In fact, last year we strolled on into M&T and had a chat with our banker. “How’d you like to start receiving several hundred a month from an existing customer who’s never missed a mortgage payment?” We said. “Sure.” They said, “Great. Let’s put the wheels in motion.”

Their initial offer was a very good deal. We could move to a 15 year mortgage from a 30 and still manage to save about $250 a month, owing only about $400 at closing. Wonderful. The little guy finally wins one. Not so fast.

In our case the refinancing process took months. The more time that went by, the more “issues” popped up. Each time an “issue” was raised, our prospective payment went up a little more. To the point where 15 years no longer made sense. But then came the big issue: They sent out an appraiser who barely gave the house a cursory glance before he went to pull comps. He didn’t do a good job of pulling comps either- didn’t distinguish between condition or sale type, just said ‘Your house is worth X dollars, good luck.’

It was a low number. Absurdly low. Punch in the gut low. So low he’s lucky we didn’t assault him physically. This kind of bullshit cursory ‘appraisal’ never would have happened just across the road inside the White L. In the White L there’s a difference between the auction of a shell and a turnkey conventional sale. In Marginal Baltimore, apparently there isn’t. The final offer from the bank was within half a percent of what we were already paying every month. After several months of being strung along the only satisfaction we got was hanging up on a mortgage broker. Perhaps we might have better luck if we tried again, perhaps not.

Marginal Maintenance

That whole experience happened before our roof deteriorated to the point where we need a new one. This Winter’s snow was the last straw. We’ve already had a very good roofer out here twice, and now that we need another repair we really haven’t got much choice but to suck it up and buy a whole new roof in the $2000-3000 range for a house we only intended to keep 7-8 years to begin with.

But Chop, you say that could happen in any neighborhood. It is our contention that scenarios like needing a whole new roof in the first ten years are much more likely to occur in marginal neighborhoods where people fix what they can as best they can, not necessarily the right and thorough way. When we say our house was a rehab, it was a Waverly rehab, not a Canton rehab. It’s a nice house, don’t get us wrong, but we could see right from the start where some compromises had been made and it’s meant constant updating/upgrading of little things and more maintenance than would be necessary on a truly top-quality job.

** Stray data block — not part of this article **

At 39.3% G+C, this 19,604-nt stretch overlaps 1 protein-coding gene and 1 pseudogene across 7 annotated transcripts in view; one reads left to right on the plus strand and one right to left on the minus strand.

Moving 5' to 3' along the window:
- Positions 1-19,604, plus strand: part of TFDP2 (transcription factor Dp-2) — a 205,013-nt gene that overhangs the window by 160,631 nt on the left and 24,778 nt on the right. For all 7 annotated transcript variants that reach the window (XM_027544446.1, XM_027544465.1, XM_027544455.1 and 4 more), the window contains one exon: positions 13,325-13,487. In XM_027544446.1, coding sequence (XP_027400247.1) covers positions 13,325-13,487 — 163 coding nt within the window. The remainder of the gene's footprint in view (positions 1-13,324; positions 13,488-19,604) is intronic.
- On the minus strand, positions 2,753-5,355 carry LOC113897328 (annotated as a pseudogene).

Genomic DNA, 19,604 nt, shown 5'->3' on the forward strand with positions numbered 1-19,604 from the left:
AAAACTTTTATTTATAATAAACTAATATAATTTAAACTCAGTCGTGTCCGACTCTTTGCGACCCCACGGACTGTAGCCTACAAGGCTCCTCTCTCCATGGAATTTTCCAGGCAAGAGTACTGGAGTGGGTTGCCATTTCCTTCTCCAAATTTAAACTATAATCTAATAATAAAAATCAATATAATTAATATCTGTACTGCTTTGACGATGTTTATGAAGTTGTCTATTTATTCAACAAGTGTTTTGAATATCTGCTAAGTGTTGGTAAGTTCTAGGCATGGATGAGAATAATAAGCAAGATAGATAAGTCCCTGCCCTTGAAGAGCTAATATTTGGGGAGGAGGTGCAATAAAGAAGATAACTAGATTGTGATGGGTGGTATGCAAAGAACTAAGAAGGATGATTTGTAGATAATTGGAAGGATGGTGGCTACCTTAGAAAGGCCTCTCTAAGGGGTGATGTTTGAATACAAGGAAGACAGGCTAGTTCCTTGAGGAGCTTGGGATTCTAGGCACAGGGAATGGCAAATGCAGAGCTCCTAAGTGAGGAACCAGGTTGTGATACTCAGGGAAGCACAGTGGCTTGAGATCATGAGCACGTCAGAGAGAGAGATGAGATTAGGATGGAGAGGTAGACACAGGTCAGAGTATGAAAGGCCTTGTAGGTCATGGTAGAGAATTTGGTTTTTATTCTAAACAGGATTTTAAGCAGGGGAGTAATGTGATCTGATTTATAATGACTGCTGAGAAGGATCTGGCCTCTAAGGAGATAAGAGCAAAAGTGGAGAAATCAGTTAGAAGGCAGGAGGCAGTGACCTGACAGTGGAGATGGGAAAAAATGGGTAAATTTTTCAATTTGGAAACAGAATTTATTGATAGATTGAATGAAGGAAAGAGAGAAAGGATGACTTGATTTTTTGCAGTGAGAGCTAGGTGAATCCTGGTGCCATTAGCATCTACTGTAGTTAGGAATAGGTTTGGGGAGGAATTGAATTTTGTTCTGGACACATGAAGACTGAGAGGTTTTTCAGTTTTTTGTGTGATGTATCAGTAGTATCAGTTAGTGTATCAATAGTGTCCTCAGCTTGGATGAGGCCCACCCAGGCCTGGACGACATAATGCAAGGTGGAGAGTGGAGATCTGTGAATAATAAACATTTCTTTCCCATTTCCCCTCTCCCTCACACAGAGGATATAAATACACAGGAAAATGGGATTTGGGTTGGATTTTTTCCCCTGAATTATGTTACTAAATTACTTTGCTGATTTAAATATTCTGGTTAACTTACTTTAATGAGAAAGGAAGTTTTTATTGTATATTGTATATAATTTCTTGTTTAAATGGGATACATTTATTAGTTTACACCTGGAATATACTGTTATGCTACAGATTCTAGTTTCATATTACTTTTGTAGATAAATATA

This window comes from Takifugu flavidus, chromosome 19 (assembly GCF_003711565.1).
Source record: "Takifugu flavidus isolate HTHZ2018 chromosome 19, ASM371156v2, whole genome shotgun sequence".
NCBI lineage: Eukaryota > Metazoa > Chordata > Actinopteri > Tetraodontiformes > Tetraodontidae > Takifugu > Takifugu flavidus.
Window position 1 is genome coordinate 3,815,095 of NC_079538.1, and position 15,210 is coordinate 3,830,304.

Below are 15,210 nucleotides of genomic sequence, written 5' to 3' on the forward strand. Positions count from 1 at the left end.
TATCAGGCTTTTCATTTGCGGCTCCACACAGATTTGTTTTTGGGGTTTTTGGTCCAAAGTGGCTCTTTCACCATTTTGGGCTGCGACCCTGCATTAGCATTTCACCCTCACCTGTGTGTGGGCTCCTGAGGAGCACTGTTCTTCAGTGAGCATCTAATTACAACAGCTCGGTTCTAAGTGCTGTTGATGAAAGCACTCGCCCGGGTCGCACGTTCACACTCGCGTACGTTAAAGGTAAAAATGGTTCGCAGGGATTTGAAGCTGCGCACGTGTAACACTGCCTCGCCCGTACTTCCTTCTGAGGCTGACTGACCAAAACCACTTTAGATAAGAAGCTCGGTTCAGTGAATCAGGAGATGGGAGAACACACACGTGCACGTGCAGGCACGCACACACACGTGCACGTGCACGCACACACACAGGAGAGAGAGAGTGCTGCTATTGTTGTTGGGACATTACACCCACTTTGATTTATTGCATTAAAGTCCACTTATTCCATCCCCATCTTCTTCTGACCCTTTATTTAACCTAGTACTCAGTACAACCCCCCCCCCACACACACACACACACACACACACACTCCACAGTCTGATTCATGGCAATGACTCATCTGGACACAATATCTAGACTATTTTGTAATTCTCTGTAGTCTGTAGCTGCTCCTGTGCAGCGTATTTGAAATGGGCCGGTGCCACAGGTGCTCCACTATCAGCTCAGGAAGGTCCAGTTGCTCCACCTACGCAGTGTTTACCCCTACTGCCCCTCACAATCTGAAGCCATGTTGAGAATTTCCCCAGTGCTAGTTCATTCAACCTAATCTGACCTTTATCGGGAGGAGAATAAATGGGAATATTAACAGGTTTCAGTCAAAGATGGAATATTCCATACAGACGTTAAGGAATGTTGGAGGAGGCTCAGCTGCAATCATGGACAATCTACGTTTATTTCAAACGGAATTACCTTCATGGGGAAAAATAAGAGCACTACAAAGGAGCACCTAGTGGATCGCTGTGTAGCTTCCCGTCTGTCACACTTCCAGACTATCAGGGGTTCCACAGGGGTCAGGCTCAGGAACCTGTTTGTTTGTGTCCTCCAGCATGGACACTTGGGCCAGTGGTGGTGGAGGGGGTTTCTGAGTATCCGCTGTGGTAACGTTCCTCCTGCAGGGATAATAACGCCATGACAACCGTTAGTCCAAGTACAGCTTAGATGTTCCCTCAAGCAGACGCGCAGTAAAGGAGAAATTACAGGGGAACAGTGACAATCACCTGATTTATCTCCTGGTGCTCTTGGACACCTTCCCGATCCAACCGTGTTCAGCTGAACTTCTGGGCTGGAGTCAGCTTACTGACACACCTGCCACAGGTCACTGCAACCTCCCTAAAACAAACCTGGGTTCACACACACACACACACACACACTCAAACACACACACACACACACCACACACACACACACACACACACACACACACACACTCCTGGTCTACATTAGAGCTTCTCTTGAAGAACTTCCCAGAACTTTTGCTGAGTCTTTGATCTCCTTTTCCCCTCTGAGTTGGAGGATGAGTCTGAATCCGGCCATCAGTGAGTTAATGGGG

It’s irksome to realize we need a roof at this particular moment, because while we were at sea in February we decided that this would finally be the Spring we got around to the expensive project of replacing the back door, which has looked like this since we were robbed three years ago.

Oh yeah, we didn’t mention that in the last post where we were bitching about quality of life issues but someone broke into our house and stole two televisions, our bicycle, several bottles of liquor and various other items of value. Broke into several neighbors’ houses as well. So one of our many home improvement projects has been putting bars on our windows. Do you live with bars on your windows? We’re here to tell you, it’s pretty fucking depressing.

We’re trying to build a savings account, you know? It’s necessary. When your work is dangerous you sometimes get hurt on the job- like we did last year. We nearly lost a leg and honestly we could have easily been killed. Good thing we also shell out for life insurance. Not being able to work again until we were fit for duty meant our five figure savings dwindled to zero figures before we were back to work again. We’ve built it back up past where it was, but we can’t save and buy a roof and buy a door and meet the dozens of other obligations that pop up all the fucking time when you’re working class. We just gave the IRS $600 because whoops they got some bad information in 2013 and here’s what you really owed. Laptop just died too. It’s always something when you’re near the bottom. The nearer you are, the more somethings it is.

But we need to hold off on the roof because here’s our homeowners’ insurance agent sending us a nasty letter. Looks like they’ve chosen us ‘randomly’ to have the outside of our house inspected. Now they’re telling us we’re obliged to repair the cement steps and the porch overhang or risk being dropped. So whatever funds we had for home improvement are going to be dedicated to the porch first, even though it’s about 6th or 7th on our priorities list.

We’re doing a DIY job of mending the steps. We have the skills and the tools and can do it easily enough, but it’s a lot of work and takes several days. When we finish the work and want to sit down and open a bottle of beer, satisfied with a job well done, what do we have to look at as a view from our porch? The trash pile in back and the burned out shell in front. We wish we could explain to you what it feels like to take pains to maintain your house in a neighborhood where so many others are dilapidated. We don’t have the words. We work hard on the ships at sea and we come home and work hard taking care of our house and we want to feel pride in it but we can’t. It’s not possible to feel pride in a humble thing. Humility is the opposite of pride. Nothing is so humble as a house in Waverly.